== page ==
There are ways to increase the level of challenge like taking away the ability to talk or having the whole team move from the first and second wire onto only the third wire. The ultimate challenge is to have the whole team move to the very last wire and each hi-five the last tree. If any one teammate falls off, they need the help of a few other peers to help them back to the third wire, since they cannot balance on their own.

Because Mohawk Walk uses materials that students aren’t as familiar with and a task that is totally new to them, they need time to come up with a plan. As an instructor, I am not a participant in the discussion, but I do pay attention to how students are communicating with each other and especially if there are some students dominating the conversation, or conversely silent during the planning stage. In order to set up students for success, I phrase the task of Mohawk Walk as “the team trying to get as many students up on the wire at one time as possible.” The team could succeed if they get three people up at once, or with all ten of them up.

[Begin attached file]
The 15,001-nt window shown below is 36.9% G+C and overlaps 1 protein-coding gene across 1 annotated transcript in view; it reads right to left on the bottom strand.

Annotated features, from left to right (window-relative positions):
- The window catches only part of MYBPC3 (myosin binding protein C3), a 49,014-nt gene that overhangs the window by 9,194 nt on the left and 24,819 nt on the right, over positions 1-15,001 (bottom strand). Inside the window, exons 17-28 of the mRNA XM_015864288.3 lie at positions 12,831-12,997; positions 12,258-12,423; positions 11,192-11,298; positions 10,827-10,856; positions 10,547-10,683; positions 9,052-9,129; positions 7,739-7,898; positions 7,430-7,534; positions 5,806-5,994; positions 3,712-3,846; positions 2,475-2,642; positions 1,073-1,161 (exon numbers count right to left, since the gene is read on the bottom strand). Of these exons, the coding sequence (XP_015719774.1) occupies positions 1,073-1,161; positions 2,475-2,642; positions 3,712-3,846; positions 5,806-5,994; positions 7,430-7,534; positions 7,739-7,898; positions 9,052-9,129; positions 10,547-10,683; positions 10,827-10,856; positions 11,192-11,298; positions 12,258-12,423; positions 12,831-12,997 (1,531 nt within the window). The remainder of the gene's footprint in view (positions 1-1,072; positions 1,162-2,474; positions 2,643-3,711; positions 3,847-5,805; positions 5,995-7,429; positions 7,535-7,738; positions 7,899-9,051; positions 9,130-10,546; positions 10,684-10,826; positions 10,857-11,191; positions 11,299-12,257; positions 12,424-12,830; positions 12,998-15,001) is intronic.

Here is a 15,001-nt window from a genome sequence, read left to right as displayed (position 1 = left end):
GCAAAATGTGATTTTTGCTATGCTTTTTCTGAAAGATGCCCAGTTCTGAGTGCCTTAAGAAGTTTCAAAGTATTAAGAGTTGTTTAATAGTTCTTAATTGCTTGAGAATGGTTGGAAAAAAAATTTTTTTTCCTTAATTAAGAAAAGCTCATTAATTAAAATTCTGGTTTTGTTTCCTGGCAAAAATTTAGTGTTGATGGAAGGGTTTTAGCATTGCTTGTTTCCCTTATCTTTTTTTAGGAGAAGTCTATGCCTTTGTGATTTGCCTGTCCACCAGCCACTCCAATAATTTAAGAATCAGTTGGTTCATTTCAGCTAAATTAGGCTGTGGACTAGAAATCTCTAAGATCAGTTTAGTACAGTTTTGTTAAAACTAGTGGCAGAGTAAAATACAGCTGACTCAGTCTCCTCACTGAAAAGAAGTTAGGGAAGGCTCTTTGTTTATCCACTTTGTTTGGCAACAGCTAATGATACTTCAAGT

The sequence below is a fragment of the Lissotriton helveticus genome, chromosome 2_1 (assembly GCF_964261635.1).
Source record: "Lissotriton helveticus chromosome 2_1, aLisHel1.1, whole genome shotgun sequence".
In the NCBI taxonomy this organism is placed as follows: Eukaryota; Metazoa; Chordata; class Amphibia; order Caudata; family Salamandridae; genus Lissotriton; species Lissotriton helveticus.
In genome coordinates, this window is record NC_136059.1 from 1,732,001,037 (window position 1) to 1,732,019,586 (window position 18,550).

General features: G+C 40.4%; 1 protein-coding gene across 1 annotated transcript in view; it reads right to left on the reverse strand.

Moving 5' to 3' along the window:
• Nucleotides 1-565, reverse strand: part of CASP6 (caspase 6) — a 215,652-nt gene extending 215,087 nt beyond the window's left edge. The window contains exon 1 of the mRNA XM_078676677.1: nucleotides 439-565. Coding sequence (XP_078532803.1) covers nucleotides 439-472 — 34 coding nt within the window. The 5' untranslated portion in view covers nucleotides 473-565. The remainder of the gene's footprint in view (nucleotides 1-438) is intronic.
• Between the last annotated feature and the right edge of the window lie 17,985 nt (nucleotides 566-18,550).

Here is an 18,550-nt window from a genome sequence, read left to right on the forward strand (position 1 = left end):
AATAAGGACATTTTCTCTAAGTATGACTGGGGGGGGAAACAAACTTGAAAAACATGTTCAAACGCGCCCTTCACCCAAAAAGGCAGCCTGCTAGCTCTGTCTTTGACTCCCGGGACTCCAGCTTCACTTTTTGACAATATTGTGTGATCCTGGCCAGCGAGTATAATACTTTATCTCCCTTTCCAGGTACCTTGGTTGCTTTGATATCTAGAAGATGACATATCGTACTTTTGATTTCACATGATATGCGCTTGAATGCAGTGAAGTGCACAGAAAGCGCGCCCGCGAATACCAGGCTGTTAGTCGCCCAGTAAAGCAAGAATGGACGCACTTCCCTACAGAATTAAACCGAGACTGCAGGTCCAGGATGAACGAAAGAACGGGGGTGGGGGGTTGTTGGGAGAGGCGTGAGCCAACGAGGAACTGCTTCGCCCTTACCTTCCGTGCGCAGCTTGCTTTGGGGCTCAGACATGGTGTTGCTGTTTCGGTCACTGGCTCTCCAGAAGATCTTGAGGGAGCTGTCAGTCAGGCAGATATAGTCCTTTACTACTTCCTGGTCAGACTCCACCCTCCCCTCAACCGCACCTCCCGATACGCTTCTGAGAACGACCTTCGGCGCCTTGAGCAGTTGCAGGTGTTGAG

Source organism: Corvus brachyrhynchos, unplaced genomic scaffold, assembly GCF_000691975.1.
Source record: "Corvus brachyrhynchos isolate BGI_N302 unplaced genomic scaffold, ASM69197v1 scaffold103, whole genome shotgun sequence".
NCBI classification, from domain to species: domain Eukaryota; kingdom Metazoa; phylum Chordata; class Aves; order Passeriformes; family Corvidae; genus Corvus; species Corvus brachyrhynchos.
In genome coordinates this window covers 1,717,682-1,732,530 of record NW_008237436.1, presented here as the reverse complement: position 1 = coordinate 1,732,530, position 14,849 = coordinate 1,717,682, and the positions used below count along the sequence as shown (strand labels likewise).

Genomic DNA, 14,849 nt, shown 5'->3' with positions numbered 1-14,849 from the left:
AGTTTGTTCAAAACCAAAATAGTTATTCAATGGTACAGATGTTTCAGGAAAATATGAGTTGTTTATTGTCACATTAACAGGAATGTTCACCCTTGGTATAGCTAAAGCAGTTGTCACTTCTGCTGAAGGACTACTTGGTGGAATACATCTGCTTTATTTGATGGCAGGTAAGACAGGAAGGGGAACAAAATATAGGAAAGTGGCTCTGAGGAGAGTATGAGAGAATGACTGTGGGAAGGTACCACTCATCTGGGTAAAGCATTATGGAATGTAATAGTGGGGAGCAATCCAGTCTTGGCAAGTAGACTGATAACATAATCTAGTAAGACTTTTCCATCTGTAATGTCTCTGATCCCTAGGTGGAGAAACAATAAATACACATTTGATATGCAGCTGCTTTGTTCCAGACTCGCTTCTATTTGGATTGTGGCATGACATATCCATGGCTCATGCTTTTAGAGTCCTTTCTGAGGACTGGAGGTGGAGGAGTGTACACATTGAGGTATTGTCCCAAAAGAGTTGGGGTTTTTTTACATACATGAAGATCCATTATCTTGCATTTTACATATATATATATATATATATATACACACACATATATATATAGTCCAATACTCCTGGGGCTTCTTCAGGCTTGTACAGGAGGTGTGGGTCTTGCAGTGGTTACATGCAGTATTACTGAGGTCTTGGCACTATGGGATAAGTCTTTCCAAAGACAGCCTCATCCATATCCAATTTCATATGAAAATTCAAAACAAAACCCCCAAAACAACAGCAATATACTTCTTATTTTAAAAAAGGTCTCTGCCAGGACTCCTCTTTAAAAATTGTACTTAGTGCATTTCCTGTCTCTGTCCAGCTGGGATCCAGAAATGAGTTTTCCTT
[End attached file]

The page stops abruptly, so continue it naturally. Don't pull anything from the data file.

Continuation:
The Challenge of Debriefing

The debrief is as important as the exercise itself and should be a planned part of any team challenge activity. Because students become vulnerable by trusting their teammates to support them both physically and mentally, these young people need the time to reflect on the experience. I often ask students: why do you think you were presented with this challenge? How will it help you work together later on in the week, back at school, or even at home?

I have hazy memories about my own outdoor school experience in rural Pennsylvania almost 15 years ago, but I remember with absolute clarity my Team’s Course experience with my peers. It involved a rope swing and a muddy pit below. As a quieter student, team challenges were an opportunity for me to shine as a leader. I firmly believe every team should be challenged, so that each student has the chance to become a leader and hone their cooperation and communication skills.

About the Author
Fin Hardy
Author: Fin Hardy
Fin is a graduate student at IslandWood, working toward her Master’s in Education through the University of Washington. She is passionate about building authentic relationships among her students in nature and challenging students to grow as competent and caring individuals. Fin was formally trained as a behavioral ecologist and studied monkey behavior in western Kenya. While children and monkeys have a lot in common, she wouldn’t trade her work as an outdoor educator for anything else!